and to have a place that’s constantly changing and surprising them.

As well as a celebration of cultivating a community garden, this smashing story celebrates diversity and co-operation.
Errol is both enterprising and inspiring: a lad to emulate no matter whether you live in an urban, suburban or rural environment.

I am at present living in a house in the country with a huge garden, so I know the enormous pleasure of being able to consume home-grown produce – plums, apples, strawberries, beans, tomatoes and chard – to name just some of its bounties, for several months of the year. You can’t beat that and it’s what bursts forth from Gillian Hibbs’ super spreads.

Thoroughly recommended for families and classrooms.

Information Briefing:Bees, Gardening & Cities

What on Earth? Bees
Andrea Quigley and Paulina Morgan
QED
The author and illustrator of the latest in the ‘What On Earth?’ series offer a cross-curricular approach to a fascinating and vitally important insect, the bee.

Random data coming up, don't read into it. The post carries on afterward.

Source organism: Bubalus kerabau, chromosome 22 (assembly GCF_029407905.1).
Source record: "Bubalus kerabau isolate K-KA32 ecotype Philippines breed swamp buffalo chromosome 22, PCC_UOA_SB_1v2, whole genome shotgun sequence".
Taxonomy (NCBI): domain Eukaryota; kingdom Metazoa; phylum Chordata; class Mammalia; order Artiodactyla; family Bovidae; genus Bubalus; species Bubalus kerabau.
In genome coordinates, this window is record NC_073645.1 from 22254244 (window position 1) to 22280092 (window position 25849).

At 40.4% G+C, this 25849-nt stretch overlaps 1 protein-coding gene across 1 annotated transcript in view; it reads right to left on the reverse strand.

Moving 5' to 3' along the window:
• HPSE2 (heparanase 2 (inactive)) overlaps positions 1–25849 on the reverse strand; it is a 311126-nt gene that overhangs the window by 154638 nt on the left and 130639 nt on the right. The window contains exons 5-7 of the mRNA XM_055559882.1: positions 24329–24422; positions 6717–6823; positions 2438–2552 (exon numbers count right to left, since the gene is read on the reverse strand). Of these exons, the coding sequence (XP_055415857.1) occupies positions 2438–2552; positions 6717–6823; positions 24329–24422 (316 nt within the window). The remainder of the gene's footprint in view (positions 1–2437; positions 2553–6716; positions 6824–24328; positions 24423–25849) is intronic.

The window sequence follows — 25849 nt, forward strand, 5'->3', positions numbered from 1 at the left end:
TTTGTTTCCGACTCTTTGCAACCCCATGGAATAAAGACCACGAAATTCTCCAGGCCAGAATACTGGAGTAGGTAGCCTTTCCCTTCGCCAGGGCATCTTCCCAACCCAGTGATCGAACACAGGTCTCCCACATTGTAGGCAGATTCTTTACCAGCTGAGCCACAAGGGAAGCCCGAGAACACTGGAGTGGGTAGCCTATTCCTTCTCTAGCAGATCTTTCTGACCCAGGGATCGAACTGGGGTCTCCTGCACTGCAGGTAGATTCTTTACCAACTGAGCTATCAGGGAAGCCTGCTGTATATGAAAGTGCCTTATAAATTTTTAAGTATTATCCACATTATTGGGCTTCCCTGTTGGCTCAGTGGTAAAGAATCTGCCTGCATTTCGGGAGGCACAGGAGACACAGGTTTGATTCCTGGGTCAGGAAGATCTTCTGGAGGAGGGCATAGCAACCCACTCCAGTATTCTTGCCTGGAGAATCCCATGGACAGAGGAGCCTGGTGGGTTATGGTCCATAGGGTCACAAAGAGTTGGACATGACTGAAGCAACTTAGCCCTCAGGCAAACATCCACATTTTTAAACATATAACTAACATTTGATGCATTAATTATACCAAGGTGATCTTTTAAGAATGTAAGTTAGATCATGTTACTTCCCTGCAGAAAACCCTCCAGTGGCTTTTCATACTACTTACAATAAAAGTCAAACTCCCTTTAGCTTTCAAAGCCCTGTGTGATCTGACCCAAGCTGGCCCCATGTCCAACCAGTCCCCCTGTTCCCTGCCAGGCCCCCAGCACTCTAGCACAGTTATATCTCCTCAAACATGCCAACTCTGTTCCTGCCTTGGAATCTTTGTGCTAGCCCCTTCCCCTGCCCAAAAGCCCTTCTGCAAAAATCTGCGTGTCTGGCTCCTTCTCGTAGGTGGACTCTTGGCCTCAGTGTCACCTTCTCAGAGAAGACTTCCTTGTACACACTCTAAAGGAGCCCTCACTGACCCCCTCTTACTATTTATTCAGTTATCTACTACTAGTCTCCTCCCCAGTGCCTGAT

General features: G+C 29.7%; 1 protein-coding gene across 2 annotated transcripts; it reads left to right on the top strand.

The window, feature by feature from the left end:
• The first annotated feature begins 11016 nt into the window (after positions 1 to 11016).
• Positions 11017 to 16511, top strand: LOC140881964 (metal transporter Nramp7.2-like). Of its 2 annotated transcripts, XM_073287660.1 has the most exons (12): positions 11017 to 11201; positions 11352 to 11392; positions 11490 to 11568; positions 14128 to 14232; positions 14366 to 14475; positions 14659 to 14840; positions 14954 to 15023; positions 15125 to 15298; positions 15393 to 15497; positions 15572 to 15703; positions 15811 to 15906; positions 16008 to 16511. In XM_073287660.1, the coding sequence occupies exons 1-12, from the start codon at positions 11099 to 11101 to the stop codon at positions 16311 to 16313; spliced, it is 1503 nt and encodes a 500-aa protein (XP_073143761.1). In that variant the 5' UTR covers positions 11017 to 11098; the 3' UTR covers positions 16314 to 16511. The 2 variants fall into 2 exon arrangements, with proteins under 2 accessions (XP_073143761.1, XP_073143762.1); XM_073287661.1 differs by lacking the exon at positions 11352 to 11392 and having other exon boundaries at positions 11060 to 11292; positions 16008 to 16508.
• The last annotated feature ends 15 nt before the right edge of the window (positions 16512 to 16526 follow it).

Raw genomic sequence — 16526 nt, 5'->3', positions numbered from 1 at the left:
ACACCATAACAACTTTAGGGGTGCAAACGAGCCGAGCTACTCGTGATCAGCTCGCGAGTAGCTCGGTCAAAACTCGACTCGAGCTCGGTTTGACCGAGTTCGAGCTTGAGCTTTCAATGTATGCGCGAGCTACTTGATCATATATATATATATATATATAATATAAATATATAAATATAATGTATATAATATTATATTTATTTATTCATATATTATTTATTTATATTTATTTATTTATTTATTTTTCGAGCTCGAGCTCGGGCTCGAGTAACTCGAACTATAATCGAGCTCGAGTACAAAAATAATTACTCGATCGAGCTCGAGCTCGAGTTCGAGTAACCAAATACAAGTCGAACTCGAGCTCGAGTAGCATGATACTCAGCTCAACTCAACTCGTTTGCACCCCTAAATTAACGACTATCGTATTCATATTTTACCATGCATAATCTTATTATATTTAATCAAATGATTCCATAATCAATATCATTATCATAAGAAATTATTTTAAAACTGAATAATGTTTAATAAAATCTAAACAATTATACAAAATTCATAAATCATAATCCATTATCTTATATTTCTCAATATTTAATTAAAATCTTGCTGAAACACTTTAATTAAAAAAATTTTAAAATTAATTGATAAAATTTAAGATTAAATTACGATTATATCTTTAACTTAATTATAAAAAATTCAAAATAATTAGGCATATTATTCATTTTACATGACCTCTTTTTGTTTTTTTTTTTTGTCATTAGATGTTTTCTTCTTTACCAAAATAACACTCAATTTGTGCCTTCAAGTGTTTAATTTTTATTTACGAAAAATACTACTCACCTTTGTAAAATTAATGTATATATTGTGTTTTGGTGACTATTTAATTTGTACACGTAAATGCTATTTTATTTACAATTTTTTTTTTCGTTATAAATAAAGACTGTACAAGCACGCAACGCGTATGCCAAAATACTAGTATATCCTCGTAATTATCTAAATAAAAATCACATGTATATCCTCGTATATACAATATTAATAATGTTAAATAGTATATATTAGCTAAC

It’s packed with fascinating information, interesting things to investigate, art and craft activities, poems, stories – I had a good laugh over the folk tale from Thailand telling ‘When bees were friends with elephants’; there’s even a recipe for delicious honey flapjacks – mmm!
Most pertinent though, since our native bees are under threat, are the projects which aim to increase potential nesting spots: for bumble bees ‘Make a bumble bee ‘n’ bee’; and ‘Build a solitary bee home’ for bees such as the leafcutter and mason bees to nest in.
Although each spread is chock full of information, the presentation with copious bright, attractive and sometimes amusing, illustrations, speech bubbles and factual snippets on bold colour blocks is never overwhelming.

This stylish book is certainly worth adding to a family book collection or primary school topic box.

The Children’s Garden
Carole Lexa Schaefer and Pierr Morgan
Little Bigfoot